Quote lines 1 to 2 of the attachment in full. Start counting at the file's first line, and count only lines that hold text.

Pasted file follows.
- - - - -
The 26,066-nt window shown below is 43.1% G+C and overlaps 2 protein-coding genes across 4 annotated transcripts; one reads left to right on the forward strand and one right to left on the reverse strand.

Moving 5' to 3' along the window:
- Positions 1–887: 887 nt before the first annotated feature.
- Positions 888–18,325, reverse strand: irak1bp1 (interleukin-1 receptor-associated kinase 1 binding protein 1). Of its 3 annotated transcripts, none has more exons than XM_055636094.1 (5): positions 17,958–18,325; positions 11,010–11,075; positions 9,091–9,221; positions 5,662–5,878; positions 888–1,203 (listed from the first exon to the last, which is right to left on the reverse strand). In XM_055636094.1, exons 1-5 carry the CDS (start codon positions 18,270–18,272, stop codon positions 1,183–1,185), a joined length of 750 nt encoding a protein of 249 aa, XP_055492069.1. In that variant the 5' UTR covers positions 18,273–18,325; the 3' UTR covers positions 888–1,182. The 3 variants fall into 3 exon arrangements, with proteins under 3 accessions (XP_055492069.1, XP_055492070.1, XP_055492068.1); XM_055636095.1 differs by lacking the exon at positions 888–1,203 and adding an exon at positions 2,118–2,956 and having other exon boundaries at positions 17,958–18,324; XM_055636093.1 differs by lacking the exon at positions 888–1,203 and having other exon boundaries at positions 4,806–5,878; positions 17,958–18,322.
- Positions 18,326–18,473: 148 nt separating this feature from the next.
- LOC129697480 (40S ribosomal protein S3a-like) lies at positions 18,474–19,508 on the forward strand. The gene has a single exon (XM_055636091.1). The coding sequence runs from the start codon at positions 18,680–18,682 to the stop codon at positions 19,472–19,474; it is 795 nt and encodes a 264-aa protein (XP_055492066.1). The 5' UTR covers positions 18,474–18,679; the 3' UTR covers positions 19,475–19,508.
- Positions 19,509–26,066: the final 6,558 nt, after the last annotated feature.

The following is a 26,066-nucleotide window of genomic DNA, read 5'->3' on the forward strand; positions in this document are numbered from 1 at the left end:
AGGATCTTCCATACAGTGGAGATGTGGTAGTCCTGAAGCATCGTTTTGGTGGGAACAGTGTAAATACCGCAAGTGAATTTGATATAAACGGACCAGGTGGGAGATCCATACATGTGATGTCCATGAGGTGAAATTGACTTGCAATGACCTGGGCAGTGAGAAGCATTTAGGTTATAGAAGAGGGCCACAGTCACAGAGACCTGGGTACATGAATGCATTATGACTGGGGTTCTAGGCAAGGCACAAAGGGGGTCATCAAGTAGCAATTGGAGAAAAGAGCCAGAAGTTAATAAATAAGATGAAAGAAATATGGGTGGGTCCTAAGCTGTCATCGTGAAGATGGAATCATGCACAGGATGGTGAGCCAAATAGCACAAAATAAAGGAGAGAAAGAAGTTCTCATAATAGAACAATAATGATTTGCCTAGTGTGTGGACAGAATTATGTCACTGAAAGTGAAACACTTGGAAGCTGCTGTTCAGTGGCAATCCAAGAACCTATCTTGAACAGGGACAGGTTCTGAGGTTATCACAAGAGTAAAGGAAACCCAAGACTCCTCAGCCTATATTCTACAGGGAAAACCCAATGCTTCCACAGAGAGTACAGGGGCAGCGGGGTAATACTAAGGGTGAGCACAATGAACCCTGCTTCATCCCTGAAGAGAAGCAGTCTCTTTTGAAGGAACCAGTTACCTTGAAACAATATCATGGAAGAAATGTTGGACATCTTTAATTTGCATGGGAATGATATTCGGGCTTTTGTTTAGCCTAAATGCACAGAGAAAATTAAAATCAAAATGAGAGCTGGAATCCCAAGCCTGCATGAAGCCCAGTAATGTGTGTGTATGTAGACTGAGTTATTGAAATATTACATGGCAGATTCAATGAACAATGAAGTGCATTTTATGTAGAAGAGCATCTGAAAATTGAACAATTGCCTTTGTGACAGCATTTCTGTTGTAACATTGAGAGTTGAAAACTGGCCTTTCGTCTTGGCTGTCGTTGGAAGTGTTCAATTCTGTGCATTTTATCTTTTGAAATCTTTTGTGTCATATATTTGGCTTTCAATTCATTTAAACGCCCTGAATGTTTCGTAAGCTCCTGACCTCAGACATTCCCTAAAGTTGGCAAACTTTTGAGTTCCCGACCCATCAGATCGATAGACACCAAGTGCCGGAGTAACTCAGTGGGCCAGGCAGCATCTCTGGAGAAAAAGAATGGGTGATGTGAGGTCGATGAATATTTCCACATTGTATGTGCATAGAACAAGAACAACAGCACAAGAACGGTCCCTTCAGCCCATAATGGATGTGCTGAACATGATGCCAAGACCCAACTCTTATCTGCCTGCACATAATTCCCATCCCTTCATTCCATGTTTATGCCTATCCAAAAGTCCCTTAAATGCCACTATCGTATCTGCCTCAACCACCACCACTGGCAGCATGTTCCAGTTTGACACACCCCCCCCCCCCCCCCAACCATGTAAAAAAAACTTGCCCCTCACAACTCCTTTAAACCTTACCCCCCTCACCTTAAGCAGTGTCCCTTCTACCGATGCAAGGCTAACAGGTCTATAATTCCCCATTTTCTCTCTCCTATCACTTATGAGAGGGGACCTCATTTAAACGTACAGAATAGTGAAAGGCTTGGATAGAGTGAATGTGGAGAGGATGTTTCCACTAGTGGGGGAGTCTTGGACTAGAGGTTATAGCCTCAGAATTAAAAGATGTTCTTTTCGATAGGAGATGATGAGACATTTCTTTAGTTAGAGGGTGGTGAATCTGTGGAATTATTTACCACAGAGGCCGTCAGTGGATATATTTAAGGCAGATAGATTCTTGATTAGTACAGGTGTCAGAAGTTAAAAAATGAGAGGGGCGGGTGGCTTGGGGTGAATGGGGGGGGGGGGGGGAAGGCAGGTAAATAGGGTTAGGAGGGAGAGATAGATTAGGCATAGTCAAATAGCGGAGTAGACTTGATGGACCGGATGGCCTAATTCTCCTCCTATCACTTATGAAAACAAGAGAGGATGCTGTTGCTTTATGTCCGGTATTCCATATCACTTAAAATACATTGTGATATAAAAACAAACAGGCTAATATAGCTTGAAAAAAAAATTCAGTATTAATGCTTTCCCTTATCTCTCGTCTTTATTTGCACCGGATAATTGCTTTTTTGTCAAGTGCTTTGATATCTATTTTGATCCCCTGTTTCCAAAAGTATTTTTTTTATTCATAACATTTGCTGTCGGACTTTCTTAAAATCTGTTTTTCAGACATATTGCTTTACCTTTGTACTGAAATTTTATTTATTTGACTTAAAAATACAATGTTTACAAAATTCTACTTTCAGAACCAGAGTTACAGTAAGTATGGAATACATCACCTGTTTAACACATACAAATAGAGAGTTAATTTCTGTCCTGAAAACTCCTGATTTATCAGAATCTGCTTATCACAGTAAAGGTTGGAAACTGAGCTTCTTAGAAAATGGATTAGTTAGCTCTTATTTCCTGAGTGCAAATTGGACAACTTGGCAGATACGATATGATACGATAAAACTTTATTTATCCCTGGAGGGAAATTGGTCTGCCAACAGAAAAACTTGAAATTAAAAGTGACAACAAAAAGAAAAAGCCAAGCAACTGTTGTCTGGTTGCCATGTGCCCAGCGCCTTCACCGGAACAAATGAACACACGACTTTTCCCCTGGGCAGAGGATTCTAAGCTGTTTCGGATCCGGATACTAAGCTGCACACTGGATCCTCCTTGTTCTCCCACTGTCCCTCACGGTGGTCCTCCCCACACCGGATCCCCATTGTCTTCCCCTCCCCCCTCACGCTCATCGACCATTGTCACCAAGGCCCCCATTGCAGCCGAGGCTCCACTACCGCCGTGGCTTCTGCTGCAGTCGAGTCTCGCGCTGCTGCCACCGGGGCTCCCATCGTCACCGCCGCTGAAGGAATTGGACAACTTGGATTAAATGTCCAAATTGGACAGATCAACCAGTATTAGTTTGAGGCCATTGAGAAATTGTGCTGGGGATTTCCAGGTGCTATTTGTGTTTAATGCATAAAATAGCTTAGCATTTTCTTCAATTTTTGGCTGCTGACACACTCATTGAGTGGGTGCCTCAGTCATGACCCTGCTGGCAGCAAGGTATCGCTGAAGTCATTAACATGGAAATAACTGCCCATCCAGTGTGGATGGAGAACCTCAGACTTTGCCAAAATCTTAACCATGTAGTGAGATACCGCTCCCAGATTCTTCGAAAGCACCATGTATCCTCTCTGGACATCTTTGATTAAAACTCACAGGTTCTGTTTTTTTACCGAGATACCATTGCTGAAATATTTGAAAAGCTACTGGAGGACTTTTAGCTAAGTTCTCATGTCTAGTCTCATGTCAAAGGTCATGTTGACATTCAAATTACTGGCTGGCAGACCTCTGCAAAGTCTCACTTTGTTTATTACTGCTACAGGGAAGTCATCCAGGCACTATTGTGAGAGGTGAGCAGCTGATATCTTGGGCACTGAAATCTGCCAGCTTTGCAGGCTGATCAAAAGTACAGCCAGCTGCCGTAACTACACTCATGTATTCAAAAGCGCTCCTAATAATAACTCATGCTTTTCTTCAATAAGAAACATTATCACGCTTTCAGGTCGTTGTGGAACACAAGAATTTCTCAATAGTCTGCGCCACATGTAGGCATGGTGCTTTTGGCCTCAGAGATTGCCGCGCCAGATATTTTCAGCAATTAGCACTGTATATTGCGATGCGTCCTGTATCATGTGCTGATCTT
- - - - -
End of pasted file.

The 26,066-nt window shown below is 43.1% G+C and overlaps 2 protein-coding genes across 4 annotated transcripts; one reads left to right on the forward strand and one right to left on the reverse strand.

Moving 5' to 3' along the window: